Out on a Limb: Angela Stolfi ’96, ’97, ’06
Helping people is what Angela Stolfi ’96, ’97, ’06 was born to do. Nearly every member of her family worked in a helping profession. Her dad was a firefighter, one grandparent was a doctor and her mom was a nurse. Stolfi always knew she’d end up in a medical field, but wasn’t sure which one. During her junior year of high school she discovered the answer.
“I really found physical therapy by accident,” she said. “Instead of going to Latin class one day, the school let us attend a career fair. While I was there I met a physical therapist and I thought, ‘Wow, this is everything I want.’ After that day, there was nothing else I wanted to do.”
During her search for a college, the reputation of Scranton’s Physical Therapy (PT) department was a major draw. “I did apply to a number of other schools, but I knew from the moment I visited that Scranton was where I wanted to go,” Stolfi explained. “Scranton felt like home.”
At the time, the physical therapy program at Scranton offered a five-year, entry-level Master’s Degree in Physical Therapy (MPT). The program prepared Stolfi and other physical therapy students for their careers. Perhaps the faculty did even more.
“One of the things I appreciated was the support I received from my professors,” said Stolfi. “Dr. Renee Hakim, Dr. Barbara Wagner, Dr. John Sanko, Dr. Gary Mattingly, Dr. Ed Kosmahl – they were all so inspiring.”
Today, Stolfi is the director of physical therapy at NYU Langone Medical Center’s Rusk Rehabilitation, which has been ranked a top 10 (nationally) rehabilitation program by U.S. News & World Report for 24 years. She manages a staff of more than 150 employees at four main sites and two satellite locations in Manhattan. Between the campus based and online programs, 15 of the physical therapists at Rusk are Scranton graduates.
Stolfi is also adjunct faculty for the PT department at Scranton, lecturing each fall on women’s health and teaching in the online transitional doctorate program.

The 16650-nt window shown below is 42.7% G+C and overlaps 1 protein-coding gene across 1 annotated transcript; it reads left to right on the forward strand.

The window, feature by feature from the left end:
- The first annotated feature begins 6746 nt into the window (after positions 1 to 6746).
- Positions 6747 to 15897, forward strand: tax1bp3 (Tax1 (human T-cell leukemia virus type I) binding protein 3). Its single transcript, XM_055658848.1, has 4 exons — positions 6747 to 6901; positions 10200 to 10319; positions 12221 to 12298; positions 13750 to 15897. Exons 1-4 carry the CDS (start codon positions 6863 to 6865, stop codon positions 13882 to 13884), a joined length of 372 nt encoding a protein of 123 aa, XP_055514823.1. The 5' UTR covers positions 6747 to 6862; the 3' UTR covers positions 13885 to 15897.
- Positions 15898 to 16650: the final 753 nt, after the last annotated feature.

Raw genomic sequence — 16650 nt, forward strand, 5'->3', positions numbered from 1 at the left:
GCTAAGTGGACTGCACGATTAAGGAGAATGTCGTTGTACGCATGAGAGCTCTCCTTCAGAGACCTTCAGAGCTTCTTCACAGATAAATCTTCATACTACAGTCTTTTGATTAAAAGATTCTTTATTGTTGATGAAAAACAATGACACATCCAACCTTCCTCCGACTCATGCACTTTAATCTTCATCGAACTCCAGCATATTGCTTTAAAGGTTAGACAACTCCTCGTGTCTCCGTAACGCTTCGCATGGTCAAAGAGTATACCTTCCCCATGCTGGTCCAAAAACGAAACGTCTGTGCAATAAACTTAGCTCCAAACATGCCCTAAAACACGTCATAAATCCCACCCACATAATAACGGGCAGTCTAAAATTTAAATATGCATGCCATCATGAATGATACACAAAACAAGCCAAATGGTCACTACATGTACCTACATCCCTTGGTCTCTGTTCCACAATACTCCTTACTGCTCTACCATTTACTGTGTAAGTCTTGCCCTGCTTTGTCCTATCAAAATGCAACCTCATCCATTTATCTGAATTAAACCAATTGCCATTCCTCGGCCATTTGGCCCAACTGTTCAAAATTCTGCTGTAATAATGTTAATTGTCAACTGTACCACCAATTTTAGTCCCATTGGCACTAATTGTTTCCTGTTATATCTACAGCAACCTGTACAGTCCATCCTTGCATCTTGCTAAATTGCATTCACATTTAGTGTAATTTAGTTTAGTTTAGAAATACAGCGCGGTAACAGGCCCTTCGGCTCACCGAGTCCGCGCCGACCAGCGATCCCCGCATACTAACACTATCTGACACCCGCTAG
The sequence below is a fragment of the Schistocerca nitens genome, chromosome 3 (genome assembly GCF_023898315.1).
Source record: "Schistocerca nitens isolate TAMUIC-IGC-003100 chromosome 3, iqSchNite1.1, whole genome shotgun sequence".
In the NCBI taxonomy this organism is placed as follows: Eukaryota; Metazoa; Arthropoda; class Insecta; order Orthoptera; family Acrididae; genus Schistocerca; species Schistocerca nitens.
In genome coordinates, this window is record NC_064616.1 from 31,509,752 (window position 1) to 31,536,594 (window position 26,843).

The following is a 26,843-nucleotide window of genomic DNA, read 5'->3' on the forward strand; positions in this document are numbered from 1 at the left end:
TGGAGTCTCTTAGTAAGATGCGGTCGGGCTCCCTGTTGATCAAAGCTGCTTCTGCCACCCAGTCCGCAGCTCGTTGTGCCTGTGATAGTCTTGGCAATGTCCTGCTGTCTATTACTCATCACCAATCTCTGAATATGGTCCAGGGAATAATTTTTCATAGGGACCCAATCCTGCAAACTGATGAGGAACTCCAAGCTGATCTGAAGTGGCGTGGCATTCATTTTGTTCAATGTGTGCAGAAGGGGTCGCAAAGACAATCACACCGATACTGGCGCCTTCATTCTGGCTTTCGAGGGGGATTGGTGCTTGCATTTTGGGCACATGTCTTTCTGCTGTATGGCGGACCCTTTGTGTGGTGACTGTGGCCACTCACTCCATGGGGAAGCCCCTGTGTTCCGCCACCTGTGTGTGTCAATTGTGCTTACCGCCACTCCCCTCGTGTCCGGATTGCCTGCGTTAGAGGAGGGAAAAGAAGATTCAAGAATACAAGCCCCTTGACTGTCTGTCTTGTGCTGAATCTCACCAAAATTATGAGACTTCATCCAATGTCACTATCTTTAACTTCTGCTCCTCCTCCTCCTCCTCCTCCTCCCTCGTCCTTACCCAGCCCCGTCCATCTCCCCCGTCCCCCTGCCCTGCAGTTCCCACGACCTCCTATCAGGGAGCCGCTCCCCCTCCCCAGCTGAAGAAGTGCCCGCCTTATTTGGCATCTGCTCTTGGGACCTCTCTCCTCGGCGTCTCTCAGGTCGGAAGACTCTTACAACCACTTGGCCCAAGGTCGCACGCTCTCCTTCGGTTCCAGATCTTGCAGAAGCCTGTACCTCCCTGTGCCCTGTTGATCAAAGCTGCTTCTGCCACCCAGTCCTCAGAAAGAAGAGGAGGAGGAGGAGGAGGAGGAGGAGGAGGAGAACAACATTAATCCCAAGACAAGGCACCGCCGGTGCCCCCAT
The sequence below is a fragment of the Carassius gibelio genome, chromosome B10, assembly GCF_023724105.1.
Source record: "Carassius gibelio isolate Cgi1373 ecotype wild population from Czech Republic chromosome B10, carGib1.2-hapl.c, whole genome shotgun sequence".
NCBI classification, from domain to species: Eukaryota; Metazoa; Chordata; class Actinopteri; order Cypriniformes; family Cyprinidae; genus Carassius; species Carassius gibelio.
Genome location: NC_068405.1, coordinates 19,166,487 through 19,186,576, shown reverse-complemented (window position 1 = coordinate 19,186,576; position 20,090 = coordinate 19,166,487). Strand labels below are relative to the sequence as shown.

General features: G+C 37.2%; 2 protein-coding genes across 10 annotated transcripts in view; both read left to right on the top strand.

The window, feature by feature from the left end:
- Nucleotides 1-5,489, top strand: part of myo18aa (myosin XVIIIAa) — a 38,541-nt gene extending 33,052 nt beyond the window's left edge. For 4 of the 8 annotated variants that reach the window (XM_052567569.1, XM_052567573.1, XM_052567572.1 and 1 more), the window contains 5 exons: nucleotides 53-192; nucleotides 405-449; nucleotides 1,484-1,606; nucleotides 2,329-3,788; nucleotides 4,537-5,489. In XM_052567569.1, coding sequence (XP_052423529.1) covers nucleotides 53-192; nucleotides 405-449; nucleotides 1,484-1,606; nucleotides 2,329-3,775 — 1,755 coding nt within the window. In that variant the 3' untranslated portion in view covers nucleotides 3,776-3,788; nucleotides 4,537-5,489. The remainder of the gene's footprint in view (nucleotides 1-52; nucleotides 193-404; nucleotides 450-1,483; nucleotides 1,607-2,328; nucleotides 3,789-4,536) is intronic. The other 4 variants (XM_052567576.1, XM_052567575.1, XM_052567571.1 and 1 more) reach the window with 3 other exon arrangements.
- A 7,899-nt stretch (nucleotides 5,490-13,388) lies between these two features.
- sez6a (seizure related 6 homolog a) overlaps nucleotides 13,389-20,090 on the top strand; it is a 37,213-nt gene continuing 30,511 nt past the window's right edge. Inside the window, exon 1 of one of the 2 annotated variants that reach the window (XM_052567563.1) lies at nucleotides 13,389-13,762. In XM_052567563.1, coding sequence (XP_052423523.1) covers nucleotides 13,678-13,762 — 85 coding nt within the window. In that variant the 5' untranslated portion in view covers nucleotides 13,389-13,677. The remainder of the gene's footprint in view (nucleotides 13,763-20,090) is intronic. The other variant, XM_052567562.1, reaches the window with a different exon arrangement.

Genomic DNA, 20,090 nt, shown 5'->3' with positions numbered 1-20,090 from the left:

“I love being in administration because I get the opportunity to work with so many talented professionals and also get to coordinate our student program. I look at students and remember sitting there, just as they are now. It’s fun to be connected to the classroom and go back to where you started. It provides moments of reflection about where you’ve been and what you’ve done.”
No moment in her career has provided more opportunity for reflection than the night Hurricane Sandy threatened not just her patients’ lives, but Stolfi’s own. “We were prepared for the hurricane to happen and I planned to stay. We had no idea that an evacuation would happen.”
What happened next was a purposeful and impassioned effort by Stolfi and the rest of the medical center team to ensure the safety of everyone in the facility. The challenge of evacuation took Stolfi back to her time at Scranton in many ways.
“I’ve always thought when you’re working with people you can teach them a technique or skill, but you can’t teach them team spirit or the willingness to be a part of something. I feel that at NYU, and I felt it at Scranton,” she said. “I made great friendships and connections in Scranton that I’ve maintained for almost 20 years.”